Russian Anton Chekhov wrote 10,000 pages of short stories, and also produced great plays like The Cherry Orchard, The Seagull, and Uncle Vanya, and was a practicing physician too. Noted architect and futurist Buckminster Fuller was often unable to stop working until he dropped from exhaustion. Isaac Asimov, author or editor of more than 500 books, said he wrote for the same reason he breathed—because if he didn’t, he would die.

Extraordinary creative outliers are guided by an ambition, a notion so bold that it’s almost outlandish:  that you’re born with a certain aptitude and with direction, discipline, and sacrifice you can transform yourself into something magnificent. Their focus is maniacal—all day long every day. When they’re away from their work they long for it.

Nobel novelist Toni Morrison said, “But the important thing is that I don’t do anything else. I avoid the social life normally associated with publishing. I Toni Morrisondon’t go to cocktail parties. I don’t give or go to dinner parties. I need that time in the evening because I can do a tremendous amount of work then. And I can concentrate.” Outlier novelist Philip Roth said, “My schedule is absolutely my own. Usually, I write all day but if I want to go back to the studio in the evening, after dinner, I don’t have to sit in the living room because someone else has been alone all day. I don’t have to sit there and be entertaining or amusing. I go back out and I work for two or three more hours.” American William Faulkner said jokingly, “If a writer has to rob his mother, he will not hesitate: the ‘Ode on a Grecian Urn’ is worth any number of old ladies.”

We live in a world where everyone is selling something. Everyone has an ulterior motive. They want to be a brand. But these outliers only want one goal: to reach the highest heights they can. That’s it. There’s nothing else.

You look at Picasso and Faulkner and say, “Oh, that’s why painting and writing were invented. As if the gods of the arts declared, ‘To show you others how it should be done we’re going to make a person to represent perfection’.”

They have bad days, difficulties, and setbacks, and still believe in themselves. Andre Gide said, “The great artist is one …for whom the obstacle is a springboard.”   They know that effort is more important than talent. And if you say to them, “You’re just so gifted” they’ll stop you and say, “No, I’m no more talented than anyone else, no more talented than you, but I work much harder” and tell you and me, “If you want to excel you’ll have to overcome the notion that it’s easy.”

They’re a psychologically phenomenal combination of purity of focus and energy-1101474_640purity of discipline and purity of energy. Their creative lives are both comfortable and disciplined.  Even when they’re miserable they’re happy. Age has little effect on their skills except to improve them. They’re never happier and more at ease than when under pressure. They have a sense of being destined for something that very few other people are fitted for. But they are and they know they are.

They have a supreme care about their craft, and they never forget their failures. Their craft is their sanctuary. They’re never better than when doing their craft.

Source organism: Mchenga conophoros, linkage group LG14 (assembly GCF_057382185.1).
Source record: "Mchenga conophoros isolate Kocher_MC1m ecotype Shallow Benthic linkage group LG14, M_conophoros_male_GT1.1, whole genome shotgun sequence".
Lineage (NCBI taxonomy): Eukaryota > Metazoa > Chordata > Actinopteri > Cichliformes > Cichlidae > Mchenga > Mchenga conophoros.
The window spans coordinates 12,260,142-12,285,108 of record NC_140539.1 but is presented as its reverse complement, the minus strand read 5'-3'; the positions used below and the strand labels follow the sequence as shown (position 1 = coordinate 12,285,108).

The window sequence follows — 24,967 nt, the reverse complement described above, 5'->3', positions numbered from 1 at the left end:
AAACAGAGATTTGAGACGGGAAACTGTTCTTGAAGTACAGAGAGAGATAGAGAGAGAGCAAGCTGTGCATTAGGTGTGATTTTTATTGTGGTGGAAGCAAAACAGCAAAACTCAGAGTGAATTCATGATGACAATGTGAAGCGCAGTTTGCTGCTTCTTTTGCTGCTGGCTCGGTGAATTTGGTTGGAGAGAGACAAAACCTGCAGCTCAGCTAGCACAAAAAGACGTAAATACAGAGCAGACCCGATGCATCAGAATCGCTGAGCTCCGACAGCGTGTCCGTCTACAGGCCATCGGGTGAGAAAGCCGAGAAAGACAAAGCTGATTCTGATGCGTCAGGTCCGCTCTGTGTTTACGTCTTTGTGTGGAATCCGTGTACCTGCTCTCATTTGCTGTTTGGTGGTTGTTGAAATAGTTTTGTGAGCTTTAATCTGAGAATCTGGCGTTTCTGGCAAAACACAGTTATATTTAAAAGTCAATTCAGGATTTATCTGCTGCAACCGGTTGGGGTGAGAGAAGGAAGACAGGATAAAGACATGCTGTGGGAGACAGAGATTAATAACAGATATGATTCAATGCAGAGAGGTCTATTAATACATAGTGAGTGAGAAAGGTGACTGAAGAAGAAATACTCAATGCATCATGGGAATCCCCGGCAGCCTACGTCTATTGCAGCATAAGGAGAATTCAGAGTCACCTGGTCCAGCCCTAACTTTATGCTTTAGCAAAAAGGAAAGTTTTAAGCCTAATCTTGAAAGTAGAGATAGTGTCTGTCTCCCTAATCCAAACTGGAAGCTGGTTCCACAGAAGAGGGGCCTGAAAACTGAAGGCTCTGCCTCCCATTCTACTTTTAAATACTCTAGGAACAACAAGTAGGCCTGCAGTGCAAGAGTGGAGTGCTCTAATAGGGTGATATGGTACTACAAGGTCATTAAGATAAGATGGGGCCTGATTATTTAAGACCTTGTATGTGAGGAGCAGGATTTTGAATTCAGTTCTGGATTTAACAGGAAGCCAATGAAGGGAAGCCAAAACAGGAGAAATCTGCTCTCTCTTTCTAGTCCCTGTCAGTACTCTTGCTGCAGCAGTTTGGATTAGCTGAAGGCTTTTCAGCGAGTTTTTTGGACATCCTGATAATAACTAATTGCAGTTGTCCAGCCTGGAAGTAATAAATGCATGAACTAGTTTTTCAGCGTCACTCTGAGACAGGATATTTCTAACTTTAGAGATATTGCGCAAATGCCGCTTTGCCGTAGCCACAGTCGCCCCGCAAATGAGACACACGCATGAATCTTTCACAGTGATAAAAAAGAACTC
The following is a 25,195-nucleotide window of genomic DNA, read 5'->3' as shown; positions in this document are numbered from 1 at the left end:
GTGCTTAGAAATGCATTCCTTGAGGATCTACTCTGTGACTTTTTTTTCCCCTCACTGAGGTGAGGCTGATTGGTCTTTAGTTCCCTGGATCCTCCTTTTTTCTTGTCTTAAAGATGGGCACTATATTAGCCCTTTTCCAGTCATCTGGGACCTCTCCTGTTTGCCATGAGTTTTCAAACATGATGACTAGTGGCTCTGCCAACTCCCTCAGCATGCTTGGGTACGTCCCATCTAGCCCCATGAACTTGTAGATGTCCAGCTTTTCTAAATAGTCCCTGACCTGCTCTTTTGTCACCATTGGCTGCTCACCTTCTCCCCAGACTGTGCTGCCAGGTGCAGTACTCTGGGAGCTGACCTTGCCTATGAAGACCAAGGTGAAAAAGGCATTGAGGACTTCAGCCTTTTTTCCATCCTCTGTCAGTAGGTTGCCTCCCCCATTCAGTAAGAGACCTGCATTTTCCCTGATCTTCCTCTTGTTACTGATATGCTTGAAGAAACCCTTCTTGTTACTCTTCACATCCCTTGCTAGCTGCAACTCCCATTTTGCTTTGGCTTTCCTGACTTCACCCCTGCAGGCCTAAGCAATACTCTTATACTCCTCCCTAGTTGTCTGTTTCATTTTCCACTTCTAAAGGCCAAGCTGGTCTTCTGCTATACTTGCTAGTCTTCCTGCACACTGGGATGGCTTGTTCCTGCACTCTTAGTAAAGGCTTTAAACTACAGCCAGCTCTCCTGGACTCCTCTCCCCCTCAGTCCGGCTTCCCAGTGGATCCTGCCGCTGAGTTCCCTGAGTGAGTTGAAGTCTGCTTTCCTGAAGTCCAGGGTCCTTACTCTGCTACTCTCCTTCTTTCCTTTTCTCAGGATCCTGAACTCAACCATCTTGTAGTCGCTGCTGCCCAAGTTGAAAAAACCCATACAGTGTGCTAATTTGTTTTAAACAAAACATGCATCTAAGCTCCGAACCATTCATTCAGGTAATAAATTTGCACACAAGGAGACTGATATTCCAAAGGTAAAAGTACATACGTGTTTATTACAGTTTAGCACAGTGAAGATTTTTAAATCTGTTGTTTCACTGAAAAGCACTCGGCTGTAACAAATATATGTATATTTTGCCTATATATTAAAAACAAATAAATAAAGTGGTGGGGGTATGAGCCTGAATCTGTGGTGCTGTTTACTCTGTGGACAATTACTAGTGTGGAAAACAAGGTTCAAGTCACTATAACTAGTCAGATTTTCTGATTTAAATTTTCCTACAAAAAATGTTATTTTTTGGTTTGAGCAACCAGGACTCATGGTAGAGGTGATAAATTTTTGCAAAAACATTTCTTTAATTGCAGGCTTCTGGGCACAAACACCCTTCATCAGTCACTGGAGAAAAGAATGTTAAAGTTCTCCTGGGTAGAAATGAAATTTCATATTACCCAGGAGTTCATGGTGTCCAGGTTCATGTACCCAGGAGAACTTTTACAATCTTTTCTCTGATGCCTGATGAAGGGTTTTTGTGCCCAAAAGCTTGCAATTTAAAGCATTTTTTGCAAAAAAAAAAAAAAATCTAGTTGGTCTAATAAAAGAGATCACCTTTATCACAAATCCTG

Outlier playwright George Bernard Shaw said, “I am of the opinion that my life sparks-142486_640belongs to the whole community and as long as I live it is my privilege to do for it whatever I can. I want to be thoroughly used up when I die. For the harder I work the more I live. I rejoice in life for its own sake. Life is no brief candle to me. It’s a sort of splendid torch which I’ve got to hold up for the moment and I want to make it burn as brightly as possible…”

 

© 2016 David J. Rogers

For my interview from the international teleconference with Ben Dean about Fighting to Win, click on the following link:

www.mentorcoach.com/rogershttp://www.mentorcoach.com/positive-psychology-coaching/interviews/interview-david-j-rogers/

Order Fighting to Win: Samurai Techniques for Your Work and Life eBook by David J. Rogers

Fighting to win Amazon

Click on book image to order from Amazon.com

or

http://www.barnesandnoble.com/w/fighting-to-win-samurai-techniques-for-your-work-and-life-david-rogers/1119303640?ean=2940149174379

Order Waging Business Warfare: Lessons From the Military Masters in Achieving Competitive Superiority

Waging Business Warfare812sCY9edLL._SL1500_

Click on book image to order from Amazon.com

or

http://www.barnesandnoble.com/w/waging-business-warfare-lessons-from-the-military-masters-in-achieving-competetive-superiority-revised-edition-david-rogers/1119079991?ean=2940149284030

 

 

 

8 Comments

Filed under Artistic Perfection, Artists, Becoming an Artist, Creativity Self-Improvement, Dancers, Developing Talent, Human Potential and Achievement, Emily Dickinson, Ernest Hemingway, Faulkner, George Bernard Shaw, Goals and Purposes, High Achievement, Literature, Motivation, Outliers, Picasso, Poetry, Preparation, Self-Confidence, Self-Direction, Stamina, Success, The Writer's Path, Thomas Wolfe, Vincent van Gogh, Work Production, Writers

The Moods of Artists and Writers

Moodiness is one of the characteristics of creative people. They prefer intuition and feeling; they experience high levels of excitability; they’re sensitive; they’re “inner directed,” and inside is where the moods are. They approach their work with an almost mystical intensity, and feel the pleasure and excitement that comes from meeting creative challenges. And the deep joy in producing a work that means a great deal to them. They have to learn to control and regulate their moods so they aren’t overwhelmed by them.